SAP reported strong revenue growth in its HANA in-memory database and cloud businesses, but also saw revenue from software decline in the third quarter.
The company said Monday that its revenue in the quarter was up 2 percent year-on-year to €4 billion ($5.4 billion), according to IFRS (international financial reporting standards). Profit soared 23 percent to €762 million.
[ For quick, smart takes on the news you'll be talking about, check out InfoWorld TechBrief -- subscribe today. | Find out what topics and issues affect tech's biggest names and news makers in the IDGE Insider CEO interview series. | Read Bill Snyder's Tech's Bottom Line blog for what the key business trends mean to you. ]
Software revenue, however, fell 5 percent from the same quarter last year to €975 million, even as cloud subscriptions and support grew by a whopping 203 percent to €191 million. Support revenue grew by 4 percent to a little over €2 billion, while overall software and software-related service revenue grew 5 percent year-on-year to about €3.4 billion.
SAP said it is well on its way to reach €1 billion in HANA software revenue since market launch about two years ago. In the quarter, HANA software revenue was up 79 percent at actual currencies to €149 million, and over 2,100 customers. Competitor Oracle announced in September an upcoming in-memory option for its recently released 12c database.
IBM and Microsoft are also working on in-memory database products.
Those competitors' efforts are "too little, and a little bit late" to market, said SAP executive board member Vishal Sikka, who heads all product development, during a conference call Monday.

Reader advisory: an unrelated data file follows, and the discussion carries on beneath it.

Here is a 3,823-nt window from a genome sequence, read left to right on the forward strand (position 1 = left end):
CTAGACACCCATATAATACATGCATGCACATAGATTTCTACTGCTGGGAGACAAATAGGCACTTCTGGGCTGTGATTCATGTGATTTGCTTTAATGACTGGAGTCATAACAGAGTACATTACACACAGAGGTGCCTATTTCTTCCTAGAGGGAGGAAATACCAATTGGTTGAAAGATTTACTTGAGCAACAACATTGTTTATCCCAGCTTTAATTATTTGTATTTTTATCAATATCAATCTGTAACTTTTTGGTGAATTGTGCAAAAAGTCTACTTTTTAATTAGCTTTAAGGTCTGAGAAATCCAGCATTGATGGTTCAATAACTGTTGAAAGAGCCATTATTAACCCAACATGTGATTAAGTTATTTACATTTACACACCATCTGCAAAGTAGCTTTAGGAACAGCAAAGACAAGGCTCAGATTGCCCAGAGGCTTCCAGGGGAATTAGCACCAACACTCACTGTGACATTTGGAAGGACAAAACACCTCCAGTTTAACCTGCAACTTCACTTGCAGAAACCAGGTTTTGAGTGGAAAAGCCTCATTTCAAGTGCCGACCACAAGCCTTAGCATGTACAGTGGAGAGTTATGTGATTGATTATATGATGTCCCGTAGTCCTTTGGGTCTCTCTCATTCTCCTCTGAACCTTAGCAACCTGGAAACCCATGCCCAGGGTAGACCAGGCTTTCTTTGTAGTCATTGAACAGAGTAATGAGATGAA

The business software company also said it had reached a run-rate of over €1 billion in annual cloud revenue, with about 33 million cloud users. Non-IFRS "deferred cloud subscription and support revenue" was €382 million at the end of the quarter, a year-over-year increase of 79 percent, the company said. Deferred cloud subscription and support revenue includes committed future cloud subscription and support revenue already paid by the customer for subsequent quarters of the year.
The business from cloud-based e-commerce vendor Ariba that SAP acquired last October is also doing well with the Web-based business trading community now connecting 1.2 million companies, SAP said.
In the Americas region, the company saw third quarter non-IFRS software and cloud subscription revenue grow 17 percent year-over-year at constant currencies, helped by software revenue growth in Latin America and strong non-IFRS cloud subscription and support revenue growth in North America.
The company's non-IFRS software and cloud subscription revenue in the Asia Pacific Japan region returned to growth with "solid single-digit growth" at constant currencies, backed by a strong performance in China. SAP's non-IFRS software and cloud subscription revenue in the region declined 7 percent in the second quarter.
The 2013 revenue and profit figures include the revenue and profits from Ariba, SuccessFactors and Hybris, a commerce technology company SAP acquired in August. The comparative numbers for 2012 do not include SuccessFactors, Ariba and Hybris for varying periods.
However, SAP is apparently giving up on Business ByDesign, its cloud-based ERP (enterprise resource planning) suite, as a major pillar of its cloud strategy.